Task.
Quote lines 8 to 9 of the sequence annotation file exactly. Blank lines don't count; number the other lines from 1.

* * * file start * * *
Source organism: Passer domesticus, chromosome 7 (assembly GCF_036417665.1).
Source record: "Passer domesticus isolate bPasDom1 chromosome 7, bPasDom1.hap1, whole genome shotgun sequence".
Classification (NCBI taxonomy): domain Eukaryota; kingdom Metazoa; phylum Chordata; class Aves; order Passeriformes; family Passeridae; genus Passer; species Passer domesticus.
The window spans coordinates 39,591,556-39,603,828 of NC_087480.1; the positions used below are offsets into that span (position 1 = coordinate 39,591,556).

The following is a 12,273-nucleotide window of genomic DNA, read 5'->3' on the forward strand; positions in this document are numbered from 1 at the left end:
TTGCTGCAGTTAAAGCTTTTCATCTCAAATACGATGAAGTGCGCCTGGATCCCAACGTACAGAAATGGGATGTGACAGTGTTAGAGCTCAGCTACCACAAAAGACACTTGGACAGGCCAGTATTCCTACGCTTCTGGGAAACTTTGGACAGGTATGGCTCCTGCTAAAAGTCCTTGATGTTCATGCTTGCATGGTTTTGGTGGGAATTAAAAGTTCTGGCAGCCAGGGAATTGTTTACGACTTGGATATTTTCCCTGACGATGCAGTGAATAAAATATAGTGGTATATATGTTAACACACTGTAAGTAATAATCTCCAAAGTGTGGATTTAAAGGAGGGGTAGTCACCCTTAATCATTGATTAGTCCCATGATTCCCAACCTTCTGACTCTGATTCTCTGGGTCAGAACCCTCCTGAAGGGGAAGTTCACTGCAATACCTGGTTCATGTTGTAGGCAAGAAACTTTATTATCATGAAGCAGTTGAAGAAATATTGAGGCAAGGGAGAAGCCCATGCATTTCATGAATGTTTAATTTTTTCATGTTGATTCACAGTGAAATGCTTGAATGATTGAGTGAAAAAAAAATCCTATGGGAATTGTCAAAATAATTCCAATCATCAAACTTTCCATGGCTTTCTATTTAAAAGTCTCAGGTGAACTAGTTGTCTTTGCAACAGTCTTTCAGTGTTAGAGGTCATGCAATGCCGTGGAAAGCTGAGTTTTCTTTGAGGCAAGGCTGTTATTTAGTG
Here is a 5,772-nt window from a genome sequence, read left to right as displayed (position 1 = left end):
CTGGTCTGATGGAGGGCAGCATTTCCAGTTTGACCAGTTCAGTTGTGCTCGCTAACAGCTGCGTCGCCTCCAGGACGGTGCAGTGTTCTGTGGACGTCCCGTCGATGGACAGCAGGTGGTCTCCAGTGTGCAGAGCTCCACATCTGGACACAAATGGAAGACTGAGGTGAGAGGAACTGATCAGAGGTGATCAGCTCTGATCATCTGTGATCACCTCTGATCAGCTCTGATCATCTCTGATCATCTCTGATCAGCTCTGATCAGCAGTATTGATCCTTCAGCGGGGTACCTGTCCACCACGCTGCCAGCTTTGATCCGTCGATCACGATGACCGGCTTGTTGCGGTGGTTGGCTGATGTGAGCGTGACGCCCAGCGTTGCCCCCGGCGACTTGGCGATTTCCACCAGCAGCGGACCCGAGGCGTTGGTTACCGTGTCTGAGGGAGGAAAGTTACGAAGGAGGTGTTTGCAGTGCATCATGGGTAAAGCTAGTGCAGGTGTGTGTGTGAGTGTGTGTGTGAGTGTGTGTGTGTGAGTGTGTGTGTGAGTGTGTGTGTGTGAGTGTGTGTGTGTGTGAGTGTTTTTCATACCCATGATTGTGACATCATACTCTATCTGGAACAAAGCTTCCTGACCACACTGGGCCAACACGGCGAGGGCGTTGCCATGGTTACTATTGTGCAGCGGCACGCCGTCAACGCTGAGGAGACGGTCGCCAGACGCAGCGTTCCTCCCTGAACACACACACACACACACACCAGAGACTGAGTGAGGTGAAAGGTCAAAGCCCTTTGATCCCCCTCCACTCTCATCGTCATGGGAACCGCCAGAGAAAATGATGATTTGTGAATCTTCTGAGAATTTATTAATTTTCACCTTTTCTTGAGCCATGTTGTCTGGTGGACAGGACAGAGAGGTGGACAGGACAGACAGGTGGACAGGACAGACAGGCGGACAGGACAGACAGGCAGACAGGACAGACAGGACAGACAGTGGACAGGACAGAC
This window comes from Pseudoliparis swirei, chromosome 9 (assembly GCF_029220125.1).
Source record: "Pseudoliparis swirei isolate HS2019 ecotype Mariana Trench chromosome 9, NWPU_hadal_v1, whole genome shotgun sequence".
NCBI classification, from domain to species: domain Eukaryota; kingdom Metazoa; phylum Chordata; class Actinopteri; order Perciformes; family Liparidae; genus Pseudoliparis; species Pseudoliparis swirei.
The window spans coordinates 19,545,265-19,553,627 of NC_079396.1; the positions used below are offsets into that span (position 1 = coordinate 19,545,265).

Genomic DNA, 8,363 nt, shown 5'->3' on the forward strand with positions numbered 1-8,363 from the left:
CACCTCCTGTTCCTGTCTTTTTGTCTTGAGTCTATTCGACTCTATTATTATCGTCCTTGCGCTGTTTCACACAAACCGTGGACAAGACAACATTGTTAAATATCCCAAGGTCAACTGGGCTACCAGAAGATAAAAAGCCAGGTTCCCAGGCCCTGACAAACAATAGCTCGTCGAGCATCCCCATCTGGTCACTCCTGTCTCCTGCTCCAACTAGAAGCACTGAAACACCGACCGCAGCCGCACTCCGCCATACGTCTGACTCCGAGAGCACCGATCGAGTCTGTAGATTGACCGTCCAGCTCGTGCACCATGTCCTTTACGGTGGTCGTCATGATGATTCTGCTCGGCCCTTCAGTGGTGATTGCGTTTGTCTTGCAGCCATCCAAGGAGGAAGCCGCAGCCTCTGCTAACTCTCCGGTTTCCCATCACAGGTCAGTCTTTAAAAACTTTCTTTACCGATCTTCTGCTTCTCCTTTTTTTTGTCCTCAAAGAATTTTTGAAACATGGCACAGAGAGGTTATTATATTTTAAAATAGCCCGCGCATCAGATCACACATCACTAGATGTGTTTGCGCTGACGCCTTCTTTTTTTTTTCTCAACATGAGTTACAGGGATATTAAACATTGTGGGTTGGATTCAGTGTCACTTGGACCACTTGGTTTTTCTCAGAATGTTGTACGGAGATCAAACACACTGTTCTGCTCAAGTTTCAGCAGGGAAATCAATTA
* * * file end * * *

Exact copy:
CTGGTCTGATGGAGGGCAGCATTTCCAGTTTGACCAGTTCAGTTGTGCTCGCTAACAGCTGCGTCGCCTCCAGGACGGTGCAGTGTTCTGTGGACGTCCCGTCGATGGACAGCAGGTGGTCTCCAGTGTGCAGAGCTCCACATCTGGACACAAATGGAAGACTGAGGTGAGAGGAACTGATCAGAGGTGATCAGCTCTGATCATCTGTGATCACCTCTGATCAGCTCTGATCATCTCTGATCATCTCTGATCAGCTCTGATCAGCAGTATTGATCCTTCAGCGGGGTACCTGTCCACCACGCTGCCAGCTTTGATCCGTCGATCACGATGACCGGCTTGTTGCGGTGGTTGGCTGATGTGAGCGTGACGCCCAGCGTTGCCCCCGGCGACTTGGCGATTTCCACCAGCAGCGGACCCGAGGCGTTGGTTACCGTGTCTGAGGGAGGAAAGTTACGAAGGAGGTGTTTGCAGTGCATCATGGGTAAAGCTAGTGCAGGTGTGTGTGTGAGTGTGTGTGTGAGTGTGTGTGTGTGAGTGTGTGTGTGAGTGTGTGTGTGTGAGTGTGTGTGTGTGTGAGTGTTTTTCATACCCATGATTGTGACATCATACTCTATCTGGAACAAAGCTTCCTGACCACACTGGGCCAACACGGCGAGGGCGTTGCCATGGTTACTATTGTGCAGCGGCACGCCGTCAACGCTGAGGAGACGGTCGCCAGACGCAGCGTTCCTCCCTGAACACACACACACACACACACCAGAGACTGAGTGAGGTGAAAGGTCAAAGCCCTTTGATCCCCCTCCACTCTCATCGTCATGGGAACCGCCAGAGAAAATGATGATTTGTGAATCTTCTGAGAATTTATTAATTTTCACCTTTTCTTGAGCCATGTTGTCTGGTGGACAGGACAGAGAGGTGGACAGGACAGACAGGTGGACAGGACAGACAGGCGGACAGGACAGACAGGCAGACAGGACAGACAGGACAGACAGTGGACAGGACAGAC
This window comes from Pseudoliparis swirei, chromosome 9 (assembly GCF_029220125.1).